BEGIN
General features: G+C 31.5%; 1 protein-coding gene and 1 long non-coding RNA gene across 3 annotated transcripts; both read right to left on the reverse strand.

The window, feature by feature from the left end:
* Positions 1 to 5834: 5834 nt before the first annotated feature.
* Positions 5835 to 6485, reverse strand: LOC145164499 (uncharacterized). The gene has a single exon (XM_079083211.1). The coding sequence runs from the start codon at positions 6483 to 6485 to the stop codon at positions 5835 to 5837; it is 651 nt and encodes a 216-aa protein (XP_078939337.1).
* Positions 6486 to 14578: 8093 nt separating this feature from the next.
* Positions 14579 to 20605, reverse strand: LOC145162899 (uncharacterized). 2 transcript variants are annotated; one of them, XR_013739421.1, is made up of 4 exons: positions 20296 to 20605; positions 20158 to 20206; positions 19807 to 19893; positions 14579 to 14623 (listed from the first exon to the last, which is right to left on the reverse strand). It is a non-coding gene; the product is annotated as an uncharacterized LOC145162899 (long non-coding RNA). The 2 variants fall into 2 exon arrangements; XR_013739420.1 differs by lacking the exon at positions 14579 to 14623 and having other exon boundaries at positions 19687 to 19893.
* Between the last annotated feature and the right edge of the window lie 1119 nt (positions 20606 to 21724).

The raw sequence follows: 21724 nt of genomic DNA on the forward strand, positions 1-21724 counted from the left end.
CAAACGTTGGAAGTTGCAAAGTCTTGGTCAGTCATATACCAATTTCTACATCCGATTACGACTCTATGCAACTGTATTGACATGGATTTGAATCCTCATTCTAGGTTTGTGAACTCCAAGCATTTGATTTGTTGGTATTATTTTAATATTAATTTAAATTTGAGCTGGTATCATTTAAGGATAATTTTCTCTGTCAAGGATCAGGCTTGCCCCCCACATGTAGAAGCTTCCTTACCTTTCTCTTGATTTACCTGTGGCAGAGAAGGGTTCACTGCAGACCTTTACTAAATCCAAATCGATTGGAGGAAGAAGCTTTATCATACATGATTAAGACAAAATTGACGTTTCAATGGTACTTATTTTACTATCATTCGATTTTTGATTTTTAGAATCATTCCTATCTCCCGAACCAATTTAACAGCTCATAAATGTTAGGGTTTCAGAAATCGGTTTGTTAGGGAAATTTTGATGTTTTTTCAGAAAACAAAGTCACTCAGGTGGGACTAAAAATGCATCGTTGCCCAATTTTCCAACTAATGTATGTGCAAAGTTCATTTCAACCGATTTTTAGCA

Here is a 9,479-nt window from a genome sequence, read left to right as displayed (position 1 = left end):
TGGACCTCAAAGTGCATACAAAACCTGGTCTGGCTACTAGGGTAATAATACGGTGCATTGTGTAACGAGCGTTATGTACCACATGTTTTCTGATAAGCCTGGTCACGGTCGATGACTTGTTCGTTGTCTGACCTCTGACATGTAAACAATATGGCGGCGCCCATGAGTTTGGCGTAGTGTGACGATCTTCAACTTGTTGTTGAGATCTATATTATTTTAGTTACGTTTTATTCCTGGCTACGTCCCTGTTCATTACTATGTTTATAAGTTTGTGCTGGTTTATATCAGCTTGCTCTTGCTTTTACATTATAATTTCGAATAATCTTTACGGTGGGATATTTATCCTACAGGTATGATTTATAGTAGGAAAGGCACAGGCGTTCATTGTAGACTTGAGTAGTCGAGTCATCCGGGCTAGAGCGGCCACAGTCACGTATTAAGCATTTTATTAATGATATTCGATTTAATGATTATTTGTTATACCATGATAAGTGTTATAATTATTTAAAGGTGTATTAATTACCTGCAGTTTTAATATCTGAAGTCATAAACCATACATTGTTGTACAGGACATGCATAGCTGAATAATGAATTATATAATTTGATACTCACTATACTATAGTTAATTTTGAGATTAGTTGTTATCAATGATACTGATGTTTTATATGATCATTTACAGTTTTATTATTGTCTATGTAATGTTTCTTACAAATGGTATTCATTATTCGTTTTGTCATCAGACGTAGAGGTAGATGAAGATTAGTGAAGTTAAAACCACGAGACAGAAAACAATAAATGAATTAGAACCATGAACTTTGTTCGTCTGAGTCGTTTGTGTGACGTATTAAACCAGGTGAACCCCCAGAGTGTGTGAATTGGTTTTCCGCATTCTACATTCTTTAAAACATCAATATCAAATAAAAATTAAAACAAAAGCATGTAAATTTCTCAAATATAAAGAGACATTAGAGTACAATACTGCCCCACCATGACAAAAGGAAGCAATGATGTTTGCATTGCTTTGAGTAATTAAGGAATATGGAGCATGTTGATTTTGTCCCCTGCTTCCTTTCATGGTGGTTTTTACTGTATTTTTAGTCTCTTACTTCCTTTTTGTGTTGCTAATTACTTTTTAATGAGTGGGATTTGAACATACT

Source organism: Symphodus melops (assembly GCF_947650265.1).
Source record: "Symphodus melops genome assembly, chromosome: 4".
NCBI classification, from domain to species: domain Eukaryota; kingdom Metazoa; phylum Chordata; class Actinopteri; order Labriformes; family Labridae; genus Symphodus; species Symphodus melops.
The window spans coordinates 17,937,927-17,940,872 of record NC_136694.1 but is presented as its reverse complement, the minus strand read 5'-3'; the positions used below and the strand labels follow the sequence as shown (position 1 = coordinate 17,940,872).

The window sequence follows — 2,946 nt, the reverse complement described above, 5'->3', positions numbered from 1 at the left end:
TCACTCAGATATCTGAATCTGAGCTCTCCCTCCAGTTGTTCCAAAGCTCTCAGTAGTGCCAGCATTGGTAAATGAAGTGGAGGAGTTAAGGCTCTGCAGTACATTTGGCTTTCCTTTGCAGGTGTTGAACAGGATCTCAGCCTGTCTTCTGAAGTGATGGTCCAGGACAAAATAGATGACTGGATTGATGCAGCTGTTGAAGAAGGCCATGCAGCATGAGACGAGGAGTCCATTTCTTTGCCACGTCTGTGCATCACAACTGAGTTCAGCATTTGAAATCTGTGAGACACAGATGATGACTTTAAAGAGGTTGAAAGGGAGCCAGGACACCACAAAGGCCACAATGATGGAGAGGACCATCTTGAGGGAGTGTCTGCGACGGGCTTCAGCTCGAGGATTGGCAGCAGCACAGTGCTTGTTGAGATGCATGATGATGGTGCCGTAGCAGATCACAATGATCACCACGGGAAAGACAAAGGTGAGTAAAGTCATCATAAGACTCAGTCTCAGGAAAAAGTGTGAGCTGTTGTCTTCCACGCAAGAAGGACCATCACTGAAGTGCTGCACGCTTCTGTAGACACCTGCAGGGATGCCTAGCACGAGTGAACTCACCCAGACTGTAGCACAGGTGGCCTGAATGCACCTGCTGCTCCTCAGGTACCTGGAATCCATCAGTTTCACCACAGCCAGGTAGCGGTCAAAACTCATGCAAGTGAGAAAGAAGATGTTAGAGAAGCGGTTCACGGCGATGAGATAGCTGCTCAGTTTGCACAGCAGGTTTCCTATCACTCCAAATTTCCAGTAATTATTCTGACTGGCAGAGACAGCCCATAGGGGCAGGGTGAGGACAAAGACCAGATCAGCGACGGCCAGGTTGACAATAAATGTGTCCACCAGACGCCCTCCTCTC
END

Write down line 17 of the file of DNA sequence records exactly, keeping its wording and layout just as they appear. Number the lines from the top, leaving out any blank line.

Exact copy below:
TCACTCAGATATCTGAATCTGAGCTCTCCCTCCAGTTGTTCCAAAGCTCTCAGTAGTGCCAGCATTGGTAAATGAAGTGGAGGAGTTAAGGCTCTGCAGTACATTTGGCTTTCCTTTGCAGGTGTTGAACAGGATCTCAGCCTGTCTTCTGAAGTGATGGTCCAGGACAAAATAGATGACTGGATTGATGCAGCTGTTGAAGAAGGCCATGCAGCATGAGACGAGGAGTCCATTTCTTTGCCACGTCTGTGCATCACAACTGAGTTCAGCATTTGAAATCTGTGAGACACAGATGATGACTTTAAAGAGGTTGAAAGGGAGCCAGGACACCACAAAGGCCACAATGATGGAGAGGACCATCTTGAGGGAGTGTCTGCGACGGGCTTCAGCTCGAGGATTGGCAGCAGCACAGTGCTTGTTGAGATGCATGATGATGGTGCCGTAGCAGATCACAATGATCACCACGGGAAAGACAAAGGTGAGTAAAGTCATCATAAGACTCAGTCTCAGGAAAAAGTGTGAGCTGTTGTCTTCCACGCAAGAAGGACCATCACTGAAGTGCTGCACGCTTCTGTAGACACCTGCAGGGATGCCTAGCACGAGTGAACTCACCCAGACTGTAGCACAGGTGGCCTGAATGCACCTGCTGCTCCTCAGGTACCTGGAATCCATCAGTTTCACCACAGCCAGGTAGCGGTCAAAACTCATGCAAGTGAGAAAGAAGATGTTAGAGAAGCGGTTCACGGCGATGAGATAGCTGCTCAGTTTGCACAGCAGGTTTCCTATCACTCCAAATTTCCAGTAATTATTCTGACTGGCAGAGACAGCCCATAGGGGCAGGGTGAGGACAAAGACCAGATCAGCGACGGCCAGGTTGACAATAAATGTGTCCACCAGACGCCCTCCTCTC